NCAA sports games used to be yearly staples for EA Sports, alongside Madden NFL and FIFA. In 2015, a $60 million settlement awarded college players compensation for their appearances, and the NCAA decided not to renew its contracts with EA. At the start of July, a Supreme Court ruling directly led to the NCAA adopting a new NIL (name, image, and likeness) policy for its players. Under the new policy, college athletes will be allowed to pursue endorsements and branding deals, and EA has made its intentions clear: it wants to pay players for appearances in upcoming games.
In fact, according to Polygon, EA had lobbied the NCAA for some time to make an exception allowing them to pay players for their appearance in video games, but was rebuffed. Earlier this year, EA Sports had announced a return to college football, partnering with the Collegiate Licensing Committee on EA Sports College Football, but the plan was to develop the title without real players names and likenesses. The new NIL policy may ultimately change the publisher’s approach, but the plans are only in the exploratory phase at this point.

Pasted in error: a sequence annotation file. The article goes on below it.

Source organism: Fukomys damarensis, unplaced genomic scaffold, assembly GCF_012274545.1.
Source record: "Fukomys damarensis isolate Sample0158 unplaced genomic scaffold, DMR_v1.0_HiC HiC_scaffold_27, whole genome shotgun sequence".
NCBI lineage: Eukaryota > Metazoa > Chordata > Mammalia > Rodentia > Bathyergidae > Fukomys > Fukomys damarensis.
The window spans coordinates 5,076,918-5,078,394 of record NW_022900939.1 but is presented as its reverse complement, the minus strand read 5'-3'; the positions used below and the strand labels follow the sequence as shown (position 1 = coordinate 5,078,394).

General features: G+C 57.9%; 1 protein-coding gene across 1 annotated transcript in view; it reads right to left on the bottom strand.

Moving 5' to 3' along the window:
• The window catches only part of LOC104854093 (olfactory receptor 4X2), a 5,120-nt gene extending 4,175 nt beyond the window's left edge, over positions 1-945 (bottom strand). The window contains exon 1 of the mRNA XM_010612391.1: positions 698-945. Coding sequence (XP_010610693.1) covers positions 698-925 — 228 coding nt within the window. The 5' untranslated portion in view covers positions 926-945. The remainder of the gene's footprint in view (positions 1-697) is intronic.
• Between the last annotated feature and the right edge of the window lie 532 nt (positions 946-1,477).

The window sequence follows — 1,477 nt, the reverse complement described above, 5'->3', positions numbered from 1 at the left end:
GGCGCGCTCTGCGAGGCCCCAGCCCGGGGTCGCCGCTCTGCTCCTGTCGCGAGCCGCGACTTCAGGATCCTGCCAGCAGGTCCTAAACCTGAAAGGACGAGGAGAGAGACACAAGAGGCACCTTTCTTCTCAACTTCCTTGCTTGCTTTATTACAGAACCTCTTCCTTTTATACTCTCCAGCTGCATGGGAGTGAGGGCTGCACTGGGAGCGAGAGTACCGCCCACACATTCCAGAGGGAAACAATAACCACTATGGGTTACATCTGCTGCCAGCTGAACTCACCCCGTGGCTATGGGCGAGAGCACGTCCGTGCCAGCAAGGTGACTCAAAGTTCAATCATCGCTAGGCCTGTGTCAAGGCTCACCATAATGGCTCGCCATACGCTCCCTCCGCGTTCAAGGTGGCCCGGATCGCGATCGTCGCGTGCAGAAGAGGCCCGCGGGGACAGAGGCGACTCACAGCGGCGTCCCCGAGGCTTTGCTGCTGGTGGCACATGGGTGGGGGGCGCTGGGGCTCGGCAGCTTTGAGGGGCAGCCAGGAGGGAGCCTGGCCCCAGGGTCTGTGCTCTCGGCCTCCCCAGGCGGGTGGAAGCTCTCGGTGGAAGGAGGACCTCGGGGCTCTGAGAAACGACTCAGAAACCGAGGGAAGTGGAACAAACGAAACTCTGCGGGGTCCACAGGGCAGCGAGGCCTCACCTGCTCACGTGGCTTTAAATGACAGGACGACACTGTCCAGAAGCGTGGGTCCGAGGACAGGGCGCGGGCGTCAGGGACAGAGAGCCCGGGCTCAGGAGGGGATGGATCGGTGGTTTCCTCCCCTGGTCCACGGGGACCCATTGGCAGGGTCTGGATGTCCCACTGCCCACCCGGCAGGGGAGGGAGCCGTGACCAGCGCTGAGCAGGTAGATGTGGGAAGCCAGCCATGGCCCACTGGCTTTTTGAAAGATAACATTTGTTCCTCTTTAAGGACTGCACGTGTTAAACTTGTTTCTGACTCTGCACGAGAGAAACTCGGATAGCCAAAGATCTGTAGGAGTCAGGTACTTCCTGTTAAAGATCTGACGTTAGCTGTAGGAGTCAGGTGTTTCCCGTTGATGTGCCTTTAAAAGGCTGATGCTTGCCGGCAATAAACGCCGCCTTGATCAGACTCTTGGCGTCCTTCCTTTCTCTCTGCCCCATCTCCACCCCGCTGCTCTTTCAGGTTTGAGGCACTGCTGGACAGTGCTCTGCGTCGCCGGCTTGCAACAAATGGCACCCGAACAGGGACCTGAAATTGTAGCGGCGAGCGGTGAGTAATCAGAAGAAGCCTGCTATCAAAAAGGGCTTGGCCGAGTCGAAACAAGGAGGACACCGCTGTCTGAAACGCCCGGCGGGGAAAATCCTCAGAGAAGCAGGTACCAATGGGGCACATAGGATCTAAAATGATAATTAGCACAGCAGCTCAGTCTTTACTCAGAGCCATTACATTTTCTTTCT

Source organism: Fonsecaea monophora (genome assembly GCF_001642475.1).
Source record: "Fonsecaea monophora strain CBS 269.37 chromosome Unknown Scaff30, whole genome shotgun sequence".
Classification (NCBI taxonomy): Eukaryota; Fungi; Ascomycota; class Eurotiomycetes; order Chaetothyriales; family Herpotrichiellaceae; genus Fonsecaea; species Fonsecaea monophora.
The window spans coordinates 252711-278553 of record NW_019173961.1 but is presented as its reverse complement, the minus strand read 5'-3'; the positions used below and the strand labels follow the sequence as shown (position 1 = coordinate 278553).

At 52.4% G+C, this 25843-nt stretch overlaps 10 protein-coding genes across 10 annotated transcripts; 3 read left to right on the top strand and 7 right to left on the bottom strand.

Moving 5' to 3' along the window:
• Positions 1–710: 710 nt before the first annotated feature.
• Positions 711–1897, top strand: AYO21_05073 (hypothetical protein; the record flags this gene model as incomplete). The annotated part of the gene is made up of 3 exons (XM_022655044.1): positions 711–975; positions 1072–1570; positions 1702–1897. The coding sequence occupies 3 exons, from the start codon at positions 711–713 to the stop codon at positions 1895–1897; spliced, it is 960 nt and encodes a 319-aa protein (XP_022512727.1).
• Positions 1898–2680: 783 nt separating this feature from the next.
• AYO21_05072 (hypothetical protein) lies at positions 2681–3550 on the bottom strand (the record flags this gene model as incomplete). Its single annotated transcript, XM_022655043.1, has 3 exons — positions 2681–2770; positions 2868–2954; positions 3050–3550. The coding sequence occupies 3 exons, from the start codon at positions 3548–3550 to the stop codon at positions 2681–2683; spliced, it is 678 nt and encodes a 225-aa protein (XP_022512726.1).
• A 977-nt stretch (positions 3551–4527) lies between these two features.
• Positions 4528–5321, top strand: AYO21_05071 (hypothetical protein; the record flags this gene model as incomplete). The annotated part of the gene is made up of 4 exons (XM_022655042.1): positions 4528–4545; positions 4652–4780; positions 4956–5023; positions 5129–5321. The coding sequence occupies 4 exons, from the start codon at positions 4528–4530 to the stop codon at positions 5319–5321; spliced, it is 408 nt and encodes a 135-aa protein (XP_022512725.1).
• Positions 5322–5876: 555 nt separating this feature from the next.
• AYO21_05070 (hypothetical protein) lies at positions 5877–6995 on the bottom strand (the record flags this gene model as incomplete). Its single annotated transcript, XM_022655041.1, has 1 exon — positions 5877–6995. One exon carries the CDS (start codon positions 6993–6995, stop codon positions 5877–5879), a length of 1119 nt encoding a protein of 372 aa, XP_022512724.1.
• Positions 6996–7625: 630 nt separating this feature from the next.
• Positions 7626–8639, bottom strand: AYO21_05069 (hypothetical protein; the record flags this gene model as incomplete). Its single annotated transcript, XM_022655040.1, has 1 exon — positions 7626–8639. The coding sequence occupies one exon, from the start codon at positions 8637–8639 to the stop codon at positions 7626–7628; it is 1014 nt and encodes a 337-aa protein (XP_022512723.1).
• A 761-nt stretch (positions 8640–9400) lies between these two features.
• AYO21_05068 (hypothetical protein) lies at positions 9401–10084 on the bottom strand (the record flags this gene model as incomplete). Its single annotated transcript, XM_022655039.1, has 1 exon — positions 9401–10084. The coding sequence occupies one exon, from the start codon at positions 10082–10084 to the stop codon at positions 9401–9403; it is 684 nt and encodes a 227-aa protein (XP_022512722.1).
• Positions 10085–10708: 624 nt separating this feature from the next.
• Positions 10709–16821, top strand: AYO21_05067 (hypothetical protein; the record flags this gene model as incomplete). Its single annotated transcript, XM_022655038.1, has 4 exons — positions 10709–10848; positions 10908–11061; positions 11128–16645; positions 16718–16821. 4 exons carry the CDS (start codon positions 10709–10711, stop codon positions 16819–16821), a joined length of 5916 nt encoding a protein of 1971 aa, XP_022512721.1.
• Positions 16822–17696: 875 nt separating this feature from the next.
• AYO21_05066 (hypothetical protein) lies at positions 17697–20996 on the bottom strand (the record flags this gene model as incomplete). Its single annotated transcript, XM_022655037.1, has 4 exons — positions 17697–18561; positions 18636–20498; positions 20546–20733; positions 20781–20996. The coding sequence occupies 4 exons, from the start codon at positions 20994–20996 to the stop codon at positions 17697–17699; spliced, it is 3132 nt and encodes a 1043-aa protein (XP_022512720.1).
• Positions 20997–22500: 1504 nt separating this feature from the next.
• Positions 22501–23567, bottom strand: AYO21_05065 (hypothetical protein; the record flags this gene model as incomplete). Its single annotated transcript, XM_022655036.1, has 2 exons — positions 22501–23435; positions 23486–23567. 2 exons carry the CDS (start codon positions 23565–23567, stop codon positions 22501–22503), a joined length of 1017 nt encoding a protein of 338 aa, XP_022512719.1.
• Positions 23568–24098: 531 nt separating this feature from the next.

Football is the proverbial tip of the iceberg. With the NIL policy enabling college athletes to market their personal brands and accept pay for their names and likenesses being used, college basketball, baseball, and more are likely to follow. According to Interpret’s New Media Measure®, college baseball fans and college basketball fans both play more sports video games than college football fans; and fans of all three college sports do over index on playing sports video games compared to gamers overall.
College players have been quick to take advantage and seek sponsorships. Mirroring some of the sports-esports crossover we’ve seen in the NBA, NFL, and other leagues, some college athletes have already taken to Twitch to start up a channel and earn ad money. Florida State’s McKenzie Milton and Miami’s D’Eriq King even co-founded their own company, Dreamfield. As the NIL policy takes hold, sponsors will flock to the top athletes across colleges and universities while schools look to capitalize on the publicity. It’s a new day for college sports.